Who dreams?

Who dreams?

Antonio Zadra writes:

My fascination with dream characters began while I was in college. That’s when, in the midst of a dream in which I knew I was dreaming (a ‘lucid dream’), I had my first encounter with an older gentleman, who tried to convince me that, actually, my experience wasn’t a dream. Over the next two decades, this man appeared in several other of my lucid as well as non-lucid dreams. He always maintained he was real, one time going as far as to suggest that we were sharing a common dream or, even more unsettling, that I was a character in his dream. Setting aside the intriguing nature of these exchanges, several aspects of this enigmatic dream figure were particularly striking, including his clever discourse, the liveliness of his gaze (which gave me a genuine feeling of ‘being looked at’ by another sentient being), and the fact that I never quite knew what he would do or say next.

Of course, characters in our dreams can appear one-dimensional or behave like mere ‘extras’ in a play, but others, like the gentleman I came to know, evince an intriguing degree of psychological depth – saying and doing things as if acting upon their own thoughts or feelings. Moreover, much as in waking life, we sometimes encounter people in our dreams whose actions elicit a myriad of physical and emotional responses within ourselves. Through their choice of words, facial expressions, tone of voice and mannerisms, not only can dream characters pull us into all kinds of discussions and interactions but, more amazing still, they can display convincing behaviours and feelings in response to different events taking place within the dream world.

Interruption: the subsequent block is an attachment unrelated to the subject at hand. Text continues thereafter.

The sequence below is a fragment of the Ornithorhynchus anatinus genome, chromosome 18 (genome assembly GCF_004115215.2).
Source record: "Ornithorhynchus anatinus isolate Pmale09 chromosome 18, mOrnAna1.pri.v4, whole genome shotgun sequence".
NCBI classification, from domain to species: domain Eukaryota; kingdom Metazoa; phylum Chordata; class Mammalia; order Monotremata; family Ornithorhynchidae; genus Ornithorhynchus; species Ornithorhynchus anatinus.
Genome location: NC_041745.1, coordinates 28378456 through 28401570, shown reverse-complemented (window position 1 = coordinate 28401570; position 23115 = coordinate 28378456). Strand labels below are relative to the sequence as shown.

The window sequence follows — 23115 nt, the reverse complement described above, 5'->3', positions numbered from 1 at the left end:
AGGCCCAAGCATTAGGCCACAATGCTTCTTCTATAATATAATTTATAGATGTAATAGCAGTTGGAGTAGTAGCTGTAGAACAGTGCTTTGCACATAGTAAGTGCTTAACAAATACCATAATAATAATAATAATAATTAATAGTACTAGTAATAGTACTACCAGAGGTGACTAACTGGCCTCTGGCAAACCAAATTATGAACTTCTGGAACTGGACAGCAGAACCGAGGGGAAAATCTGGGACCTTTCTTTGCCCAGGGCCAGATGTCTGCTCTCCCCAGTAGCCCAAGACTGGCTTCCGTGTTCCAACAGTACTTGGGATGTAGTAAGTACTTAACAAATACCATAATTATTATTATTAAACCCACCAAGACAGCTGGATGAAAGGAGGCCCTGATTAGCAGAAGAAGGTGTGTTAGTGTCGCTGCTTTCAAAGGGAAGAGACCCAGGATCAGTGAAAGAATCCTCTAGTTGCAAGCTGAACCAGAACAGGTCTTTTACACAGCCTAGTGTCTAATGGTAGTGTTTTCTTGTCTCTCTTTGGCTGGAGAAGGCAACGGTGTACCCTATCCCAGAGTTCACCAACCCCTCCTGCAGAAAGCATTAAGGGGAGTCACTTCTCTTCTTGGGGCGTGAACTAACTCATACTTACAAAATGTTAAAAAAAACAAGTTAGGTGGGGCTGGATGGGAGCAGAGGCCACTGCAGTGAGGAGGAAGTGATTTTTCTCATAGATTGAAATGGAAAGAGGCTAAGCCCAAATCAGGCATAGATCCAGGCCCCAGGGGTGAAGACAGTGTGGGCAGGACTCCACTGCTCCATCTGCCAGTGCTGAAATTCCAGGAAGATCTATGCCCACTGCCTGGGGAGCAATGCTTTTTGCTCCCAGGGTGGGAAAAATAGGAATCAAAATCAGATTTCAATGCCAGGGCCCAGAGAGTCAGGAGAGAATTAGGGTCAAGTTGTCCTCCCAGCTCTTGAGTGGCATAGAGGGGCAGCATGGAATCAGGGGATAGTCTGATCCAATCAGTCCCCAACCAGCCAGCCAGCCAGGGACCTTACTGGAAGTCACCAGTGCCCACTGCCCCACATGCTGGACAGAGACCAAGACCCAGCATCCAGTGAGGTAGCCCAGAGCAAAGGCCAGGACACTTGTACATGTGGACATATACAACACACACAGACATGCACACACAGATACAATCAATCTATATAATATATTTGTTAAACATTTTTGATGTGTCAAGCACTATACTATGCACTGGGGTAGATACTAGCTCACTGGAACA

Even in lucid dreams then, it is your dreaming brain, and not your conscious self, that is the true director and producer. Herein lies one of the great and often underappreciated mysteries of dreams: your brain is responsible for creating both your sense of self in the dream (often as a first-person participant or observer) as well as the virtual world with which you interact – including the people, animals and sordid creatures you might encounter – but it keeps key aspects of this process outside of your awareness. Alongside innumerable details of the setting (such as whether the sky is clear or dotted with clouds), this almost always includes what dream characters opt to say and do in your dreams, whether you’re lucid in them or not. [Continue reading…]

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